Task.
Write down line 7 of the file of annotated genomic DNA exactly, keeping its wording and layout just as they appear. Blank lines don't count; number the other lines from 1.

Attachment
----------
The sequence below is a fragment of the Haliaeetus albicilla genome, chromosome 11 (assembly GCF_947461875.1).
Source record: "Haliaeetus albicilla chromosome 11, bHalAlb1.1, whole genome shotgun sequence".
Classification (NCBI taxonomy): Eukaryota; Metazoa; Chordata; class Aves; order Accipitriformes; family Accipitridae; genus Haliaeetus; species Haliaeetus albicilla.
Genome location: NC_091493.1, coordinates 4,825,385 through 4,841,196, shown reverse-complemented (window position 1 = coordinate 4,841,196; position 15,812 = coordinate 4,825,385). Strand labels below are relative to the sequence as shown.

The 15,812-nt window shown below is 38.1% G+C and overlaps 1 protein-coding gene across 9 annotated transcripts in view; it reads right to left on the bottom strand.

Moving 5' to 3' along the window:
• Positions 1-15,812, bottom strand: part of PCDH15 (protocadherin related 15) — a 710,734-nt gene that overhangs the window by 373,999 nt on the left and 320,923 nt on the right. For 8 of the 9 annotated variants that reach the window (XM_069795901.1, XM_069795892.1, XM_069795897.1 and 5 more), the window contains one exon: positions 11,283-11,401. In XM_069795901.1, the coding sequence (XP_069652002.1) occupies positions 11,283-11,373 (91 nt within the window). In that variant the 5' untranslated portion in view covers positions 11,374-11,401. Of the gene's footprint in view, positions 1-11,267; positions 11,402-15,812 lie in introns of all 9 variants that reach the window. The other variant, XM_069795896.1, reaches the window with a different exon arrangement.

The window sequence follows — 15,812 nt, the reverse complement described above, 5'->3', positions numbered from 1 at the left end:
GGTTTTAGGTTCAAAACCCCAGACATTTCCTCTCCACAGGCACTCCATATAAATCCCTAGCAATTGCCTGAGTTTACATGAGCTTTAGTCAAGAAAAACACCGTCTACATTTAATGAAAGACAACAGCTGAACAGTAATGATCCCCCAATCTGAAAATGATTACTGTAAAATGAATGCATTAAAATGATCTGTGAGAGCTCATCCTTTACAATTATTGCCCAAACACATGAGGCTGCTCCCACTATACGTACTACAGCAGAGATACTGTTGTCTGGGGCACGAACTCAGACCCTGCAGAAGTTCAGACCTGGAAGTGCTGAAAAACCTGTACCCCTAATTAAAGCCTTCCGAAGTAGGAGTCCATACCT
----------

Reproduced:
• Positions 1-15,812, bottom strand: part of PCDH15 (protocadherin related 15) — a 710,734-nt gene that overhangs the window by 373,999 nt on the left and 320,923 nt on the right. For 8 of the 9 annotated variants that reach the window (XM_069795901.1, XM_069795892.1, XM_069795897.1 and 5 more), the window contains one exon: positions 11,283-11,401. In XM_069795901.1, the coding sequence (XP_069652002.1) occupies positions 11,283-11,373 (91 nt within the window). In that variant the 5' untranslated portion in view covers positions 11,374-11,401. Of the gene's footprint in view, positions 1-11,267; positions 11,402-15,812 lie in introns of all 9 variants that reach the window. The other variant, XM_069795896.1, reaches the window with a different exon arrangement.